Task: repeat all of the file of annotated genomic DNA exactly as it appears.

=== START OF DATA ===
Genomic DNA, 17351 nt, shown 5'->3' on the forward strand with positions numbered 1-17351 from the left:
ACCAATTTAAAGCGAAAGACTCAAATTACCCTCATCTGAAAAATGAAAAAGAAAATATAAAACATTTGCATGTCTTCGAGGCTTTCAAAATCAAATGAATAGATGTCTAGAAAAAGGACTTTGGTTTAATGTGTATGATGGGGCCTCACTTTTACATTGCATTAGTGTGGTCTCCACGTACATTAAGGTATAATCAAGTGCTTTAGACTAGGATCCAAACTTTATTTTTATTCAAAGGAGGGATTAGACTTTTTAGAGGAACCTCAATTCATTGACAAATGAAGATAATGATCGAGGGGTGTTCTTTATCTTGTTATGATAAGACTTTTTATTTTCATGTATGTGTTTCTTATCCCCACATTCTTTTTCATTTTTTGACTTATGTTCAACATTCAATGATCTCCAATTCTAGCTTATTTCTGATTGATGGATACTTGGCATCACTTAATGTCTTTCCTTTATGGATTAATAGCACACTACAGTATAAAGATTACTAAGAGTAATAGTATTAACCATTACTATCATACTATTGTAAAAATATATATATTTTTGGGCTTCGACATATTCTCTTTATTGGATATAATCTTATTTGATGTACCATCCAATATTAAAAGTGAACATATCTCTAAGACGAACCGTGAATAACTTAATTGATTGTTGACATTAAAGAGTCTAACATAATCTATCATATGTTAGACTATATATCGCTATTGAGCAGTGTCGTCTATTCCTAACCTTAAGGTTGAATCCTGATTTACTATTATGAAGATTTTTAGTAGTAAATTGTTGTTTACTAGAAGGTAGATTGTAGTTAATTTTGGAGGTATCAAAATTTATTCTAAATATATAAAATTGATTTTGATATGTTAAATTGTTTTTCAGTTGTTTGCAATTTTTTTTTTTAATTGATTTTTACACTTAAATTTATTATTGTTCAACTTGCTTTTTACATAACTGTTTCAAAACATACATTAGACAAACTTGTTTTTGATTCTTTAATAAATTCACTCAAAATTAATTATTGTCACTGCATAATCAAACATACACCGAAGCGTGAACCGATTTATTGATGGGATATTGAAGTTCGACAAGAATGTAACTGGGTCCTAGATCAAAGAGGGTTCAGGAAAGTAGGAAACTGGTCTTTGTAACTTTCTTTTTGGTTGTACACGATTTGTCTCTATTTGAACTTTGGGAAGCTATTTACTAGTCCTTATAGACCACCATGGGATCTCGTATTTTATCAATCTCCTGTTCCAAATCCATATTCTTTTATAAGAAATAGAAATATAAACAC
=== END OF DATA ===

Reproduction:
Genomic DNA, 17351 nt, shown 5'->3' on the forward strand with positions numbered 1-17351 from the left:
ACCAATTTAAAGCGAAAGACTCAAATTACCCTCATCTGAAAAATGAAAAAGAAAATATAAAACATTTGCATGTCTTCGAGGCTTTCAAAATCAAATGAATAGATGTCTAGAAAAAGGACTTTGGTTTAATGTGTATGATGGGGCCTCACTTTTACATTGCATTAGTGTGGTCTCCACGTACATTAAGGTATAATCAAGTGCTTTAGACTAGGATCCAAACTTTATTTTTATTCAAAGGAGGGATTAGACTTTTTAGAGGAACCTCAATTCATTGACAAATGAAGATAATGATCGAGGGGTGTTCTTTATCTTGTTATGATAAGACTTTTTATTTTCATGTATGTGTTTCTTATCCCCACATTCTTTTTCATTTTTTGACTTATGTTCAACATTCAATGATCTCCAATTCTAGCTTATTTCTGATTGATGGATACTTGGCATCACTTAATGTCTTTCCTTTATGGATTAATAGCACACTACAGTATAAAGATTACTAAGAGTAATAGTATTAACCATTACTATCATACTATTGTAAAAATATATATATTTTTGGGCTTCGACATATTCTCTTTATTGGATATAATCTTATTTGATGTACCATCCAATATTAAAAGTGAACATATCTCTAAGACGAACCGTGAATAACTTAATTGATTGTTGACATTAAAGAGTCTAACATAATCTATCATATGTTAGACTATATATCGCTATTGAGCAGTGTCGTCTATTCCTAACCTTAAGGTTGAATCCTGATTTACTATTATGAAGATTTTTAGTAGTAAATTGTTGTTTACTAGAAGGTAGATTGTAGTTAATTTTGGAGGTATCAAAATTTATTCTAAATATATAAAATTGATTTTGATATGTTAAATTGTTTTTCAGTTGTTTGCAATTTTTTTTTTTAATTGATTTTTACACTTAAATTTATTATTGTTCAACTTGCTTTTTACATAACTGTTTCAAAACATACATTAGACAAACTTGTTTTTGATTCTTTAATAAATTCACTCAAAATTAATTATTGTCACTGCATAATCAAACATACACCGAAGCGTGAACCGATTTATTGATGGGATATTGAAGTTCGACAAGAATGTAACTGGGTCCTAGATCAAAGAGGGTTCAGGAAAGTAGGAAACTGGTCTTTGTAACTTTCTTTTTGGTTGTACACGATTTGTCTCTATTTGAACTTTGGGAAGCTATTTACTAGTCCTTATAGACCACCATGGGATCTCGTATTTTATCAATCTCCTGTTCCAAATCCATATTCTTTTATAAGAAATAGAAATATAAACAC